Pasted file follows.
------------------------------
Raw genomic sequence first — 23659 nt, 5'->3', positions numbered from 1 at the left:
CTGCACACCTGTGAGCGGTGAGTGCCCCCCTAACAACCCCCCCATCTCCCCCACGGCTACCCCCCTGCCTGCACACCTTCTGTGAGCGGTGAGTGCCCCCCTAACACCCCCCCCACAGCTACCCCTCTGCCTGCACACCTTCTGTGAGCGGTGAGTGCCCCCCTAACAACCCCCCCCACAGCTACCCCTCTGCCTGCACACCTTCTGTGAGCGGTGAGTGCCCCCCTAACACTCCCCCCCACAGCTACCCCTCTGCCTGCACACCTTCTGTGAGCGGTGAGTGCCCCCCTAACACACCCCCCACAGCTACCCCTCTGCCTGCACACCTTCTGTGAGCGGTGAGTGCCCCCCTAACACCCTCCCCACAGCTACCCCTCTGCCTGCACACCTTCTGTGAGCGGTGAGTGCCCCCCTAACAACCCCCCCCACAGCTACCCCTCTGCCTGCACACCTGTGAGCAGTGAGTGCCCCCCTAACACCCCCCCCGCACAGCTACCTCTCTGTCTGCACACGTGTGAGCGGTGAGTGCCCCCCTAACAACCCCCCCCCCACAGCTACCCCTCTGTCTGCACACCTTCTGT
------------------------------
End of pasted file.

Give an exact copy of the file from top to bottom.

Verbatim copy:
Raw genomic sequence first — 23659 nt, 5'->3', positions numbered from 1 at the left:
CTGCACACCTGTGAGCGGTGAGTGCCCCCCTAACAACCCCCCCATCTCCCCCACGGCTACCCCCCTGCCTGCACACCTTCTGTGAGCGGTGAGTGCCCCCCTAACACCCCCCCCACAGCTACCCCTCTGCCTGCACACCTTCTGTGAGCGGTGAGTGCCCCCCTAACAACCCCCCCCACAGCTACCCCTCTGCCTGCACACCTTCTGTGAGCGGTGAGTGCCCCCCTAACACTCCCCCCCACAGCTACCCCTCTGCCTGCACACCTTCTGTGAGCGGTGAGTGCCCCCCTAACACACCCCCCACAGCTACCCCTCTGCCTGCACACCTTCTGTGAGCGGTGAGTGCCCCCCTAACACCCTCCCCACAGCTACCCCTCTGCCTGCACACCTTCTGTGAGCGGTGAGTGCCCCCCTAACAACCCCCCCCACAGCTACCCCTCTGCCTGCACACCTGTGAGCAGTGAGTGCCCCCCTAACACCCCCCCCGCACAGCTACCTCTCTGTCTGCACACGTGTGAGCGGTGAGTGCCCCCCTAACAACCCCCCCCCCACAGCTACCCCTCTGTCTGCACACCTTCTGT